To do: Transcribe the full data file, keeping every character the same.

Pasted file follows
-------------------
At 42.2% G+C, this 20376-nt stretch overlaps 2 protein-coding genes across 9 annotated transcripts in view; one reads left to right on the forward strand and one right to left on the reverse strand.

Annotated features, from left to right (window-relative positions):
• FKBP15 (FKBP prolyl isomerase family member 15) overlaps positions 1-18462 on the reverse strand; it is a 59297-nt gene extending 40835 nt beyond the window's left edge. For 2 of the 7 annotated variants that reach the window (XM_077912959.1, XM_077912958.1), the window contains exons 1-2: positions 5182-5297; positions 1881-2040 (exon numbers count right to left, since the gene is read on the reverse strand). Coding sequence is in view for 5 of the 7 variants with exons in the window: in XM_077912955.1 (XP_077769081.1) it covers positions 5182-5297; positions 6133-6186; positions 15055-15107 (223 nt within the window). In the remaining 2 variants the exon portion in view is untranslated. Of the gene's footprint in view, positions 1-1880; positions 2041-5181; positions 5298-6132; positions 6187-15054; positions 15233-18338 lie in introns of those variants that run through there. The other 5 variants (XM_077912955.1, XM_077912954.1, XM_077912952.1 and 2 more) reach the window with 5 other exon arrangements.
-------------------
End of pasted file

At 42.2% G+C, this 20376-nt stretch overlaps 2 protein-coding genes across 9 annotated transcripts in view; one reads left to right on the forward strand and one right to left on the reverse strand.

Annotated features, from left to right (window-relative positions):
• FKBP15 (FKBP prolyl isomerase family member 15) overlaps positions 1-18462 on the reverse strand; it is a 59297-nt gene extending 40835 nt beyond the window's left edge. For 2 of the 7 annotated variants that reach the window (XM_077912959.1, XM_077912958.1), the window contains exons 1-2: positions 5182-5297; positions 1881-2040 (exon numbers count right to left, since the gene is read on the reverse strand). Coding sequence is in view for 5 of the 7 variants with exons in the window: in XM_077912955.1 (XP_077769081.1) it covers positions 5182-5297; positions 6133-6186; positions 15055-15107 (223 nt within the window). In the remaining 2 variants the exon portion in view is untranslated. Of the gene's footprint in view, positions 1-1880; positions 2041-5181; positions 5298-6132; positions 6187-15054; positions 15233-18338 lie in introns of those variants that run through there. The other 5 variants (XM_077912955.1, XM_077912954.1, XM_077912952.1 and 2 more) reach the window with 5 other exon arrangements.